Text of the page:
There is a popular notion held, and spread, by commentators and advisors…
Stocks outperform bonds over the long run.
There is only one issue with this assumption; it may not be entirely accurate.
“…according to research by Ibbotson Associates, as reported in “USA Today” last year, bonds actually outperformed stocks over the past 30 years. Ibbotson’s bond index, comprised of a broad cross section of bonds, returned 11.03% per year on average over the previous 30 years, compared with a 10.98% return for the S&P 500 during the same period,” according to James A. Klotz, FMSbonds, Inc. President.
Our friends over at FMSbonds, Inc. discuss this matter in more detail. For more of the story, head over to the FMSbonds website.
Play along with me here:
You’re a family physician, and a pretty well-to-do one at that.
A friend of yours has four children and constantly calls you whenever his or her child has a sniffle. What do you do?
A.) Politely answer their questions, time after time, day after day, phone call after phone call.
B.) Recommend they pay a visit to your office and actually consult with you professionally.
Sometimes, friends may seek professional advice from other friends — and that’s perfectly O.K. But, how do you know when they cross the line of a friendly question, to a full-fledged client?
“It’s great to be an expert in your field, and it’s flattering to be asked for your opinion or advice, but sometimes people cross the limits of personal and work-life boundaries. Just because Jonas Salk gave away the polio vaccine for free and Craig Newmark refuses to charge for Craigslist, you don’t have to be a philanthropist too,” writes Jodi Glickman, CNN Money columnist.
As altruistic as you may be, you don’t have to provide unlimited counsel to friends and family around the clock. You should be helpful when you can, but you are entitled to put meaningful limits on the pro bono advice you dish out regularly.”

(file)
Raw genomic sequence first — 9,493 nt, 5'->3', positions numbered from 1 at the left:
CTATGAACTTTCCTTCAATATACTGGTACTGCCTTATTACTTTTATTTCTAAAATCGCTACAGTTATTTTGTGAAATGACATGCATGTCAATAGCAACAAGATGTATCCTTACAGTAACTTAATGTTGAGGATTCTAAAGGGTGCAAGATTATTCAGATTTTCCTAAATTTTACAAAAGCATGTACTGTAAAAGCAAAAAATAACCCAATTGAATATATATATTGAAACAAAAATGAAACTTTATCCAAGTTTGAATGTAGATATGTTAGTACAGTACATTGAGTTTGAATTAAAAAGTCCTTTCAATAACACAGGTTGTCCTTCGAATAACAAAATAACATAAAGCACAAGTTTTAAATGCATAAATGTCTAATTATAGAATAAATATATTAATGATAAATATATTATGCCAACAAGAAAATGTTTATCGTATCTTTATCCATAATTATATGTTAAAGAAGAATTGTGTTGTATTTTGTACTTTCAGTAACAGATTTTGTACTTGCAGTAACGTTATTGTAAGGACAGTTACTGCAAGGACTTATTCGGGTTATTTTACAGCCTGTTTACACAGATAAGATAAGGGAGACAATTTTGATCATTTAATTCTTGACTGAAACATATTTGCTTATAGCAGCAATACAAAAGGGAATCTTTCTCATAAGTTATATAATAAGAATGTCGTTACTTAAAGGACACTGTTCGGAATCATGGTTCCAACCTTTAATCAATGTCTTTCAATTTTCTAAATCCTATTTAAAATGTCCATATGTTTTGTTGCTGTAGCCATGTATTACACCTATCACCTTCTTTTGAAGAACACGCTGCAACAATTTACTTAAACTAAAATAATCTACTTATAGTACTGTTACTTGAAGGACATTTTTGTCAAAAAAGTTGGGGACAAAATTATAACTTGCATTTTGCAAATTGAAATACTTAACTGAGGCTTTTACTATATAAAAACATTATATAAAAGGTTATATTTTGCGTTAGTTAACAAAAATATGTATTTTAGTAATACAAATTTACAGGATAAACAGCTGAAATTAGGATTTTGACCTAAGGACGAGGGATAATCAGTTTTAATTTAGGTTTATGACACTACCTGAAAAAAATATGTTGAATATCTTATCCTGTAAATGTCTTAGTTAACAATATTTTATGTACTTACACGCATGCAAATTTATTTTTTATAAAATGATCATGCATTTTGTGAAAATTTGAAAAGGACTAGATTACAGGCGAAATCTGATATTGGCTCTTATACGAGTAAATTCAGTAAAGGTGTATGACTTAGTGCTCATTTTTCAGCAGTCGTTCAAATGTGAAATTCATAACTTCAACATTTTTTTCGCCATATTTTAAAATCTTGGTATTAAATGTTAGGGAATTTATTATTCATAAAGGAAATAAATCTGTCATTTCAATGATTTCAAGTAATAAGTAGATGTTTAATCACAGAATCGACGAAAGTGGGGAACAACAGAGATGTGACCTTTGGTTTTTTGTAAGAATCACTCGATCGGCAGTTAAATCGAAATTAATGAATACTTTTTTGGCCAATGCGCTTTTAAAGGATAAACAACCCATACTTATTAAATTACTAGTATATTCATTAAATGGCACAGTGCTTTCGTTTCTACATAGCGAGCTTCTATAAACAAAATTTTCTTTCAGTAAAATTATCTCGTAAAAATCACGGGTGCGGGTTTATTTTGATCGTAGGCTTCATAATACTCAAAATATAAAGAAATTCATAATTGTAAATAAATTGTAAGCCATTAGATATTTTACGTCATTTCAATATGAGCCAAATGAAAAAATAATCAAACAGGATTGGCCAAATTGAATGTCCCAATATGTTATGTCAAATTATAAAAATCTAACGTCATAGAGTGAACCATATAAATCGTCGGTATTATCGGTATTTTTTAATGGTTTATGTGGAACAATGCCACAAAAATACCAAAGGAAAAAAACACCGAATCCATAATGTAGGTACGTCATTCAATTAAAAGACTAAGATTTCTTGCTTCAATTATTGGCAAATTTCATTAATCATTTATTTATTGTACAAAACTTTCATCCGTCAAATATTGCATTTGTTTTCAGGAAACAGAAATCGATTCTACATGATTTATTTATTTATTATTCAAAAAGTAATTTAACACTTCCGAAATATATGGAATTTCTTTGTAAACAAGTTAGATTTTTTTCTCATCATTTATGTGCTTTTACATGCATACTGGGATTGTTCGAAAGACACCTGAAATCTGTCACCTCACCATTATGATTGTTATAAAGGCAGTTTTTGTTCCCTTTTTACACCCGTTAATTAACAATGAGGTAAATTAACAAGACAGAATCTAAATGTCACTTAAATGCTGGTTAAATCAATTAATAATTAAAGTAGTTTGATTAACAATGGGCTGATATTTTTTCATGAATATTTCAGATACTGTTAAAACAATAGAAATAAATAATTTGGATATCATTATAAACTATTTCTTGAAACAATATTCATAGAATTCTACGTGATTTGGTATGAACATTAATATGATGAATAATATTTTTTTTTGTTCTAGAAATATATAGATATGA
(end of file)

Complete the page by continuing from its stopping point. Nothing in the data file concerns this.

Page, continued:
An individual may feel obliged to help his or her friend just because, well, it’s a friend. Nonetheless, even though the line between professional and friendly advice may be blurry from time-to-time, there is still a line and it’s probably best to know when it has been crossed.
Read on at CNN Money.
Usually, we can tell when we’re in financial dire straights.
We’re living paycheck-to-paycheck. We’re in over our heads on our mortgage. Bill budgeting has become a hassle but a necessity. Etc. etc. etc.
But, what there may be those out there who are on the complete opposite end of that spectrum. There may be those who have a magnificently clean bill of financial health. But how do you know if you’re one of those individuals?
There are certain signs, seven of them to be exact, that Yahoo! Finance’s The Exchange have compiled to figure out whether or not your finances could be given a squeaky clean bill of health.
“We spoke with a few certified financial planners to get their thoughts on what kinds of benchmarks people can use to gauge their financial health. One caveat: It’s important to note that everyone’s situation is unique and it’s not very useful to apply a blanket rule across all age groups,” writes Lisa Scherzer, The Exchange columnist.
So, what are these benchmarks?
What kind of signs should you look for?
Well, head over to Yahoo! Finance and find out.
Let’s say you’re thinking about applying for an auto loan to purchase that new car you saw in a thrilling Super Bowl commercial. Well, if this is the case, you should probably be well-aware of what your credit score is.
“Why?” you might ask.
When determining your loan rate, the organization you are going through may take a good, hard look at your credit score.
This isn’t the only number that you should be aware of, though.
Yahoo! Finance has compiled a list of five financial figures that you should probably know by heart (or at least take a peek at from time to time).
Head over and take a look at what other financial numbers you should make yourself aware of.
Sometimes we accidentally forget to flick the light switch when we leave a room, or we keep our cell phone charger in the wall after we’ve charged our phones. We may just shrug it off, not thinking that this is adding too much to the electric bill — but you may be surprised.
Believe it or not, there may be quite a few little things you can do that will cause your overall expenses to drop significantly. Things like the aforementioned, who you live with, and even the brands you buy can either add or decrease how much money you shell out.
“To err is human; to make budgeting mistakes, totally human as well. Most people are not aware of the little budget traps we get caught in, because life is so busy that it’s hard to keep track of the smaller money details. But being careless can rack up higher bills,” writes Emily Co of Popsugar.
Co has compiled a list of 13 things that are causing your bills to skyrocket. Read on and find out how to lower your monthly expenses.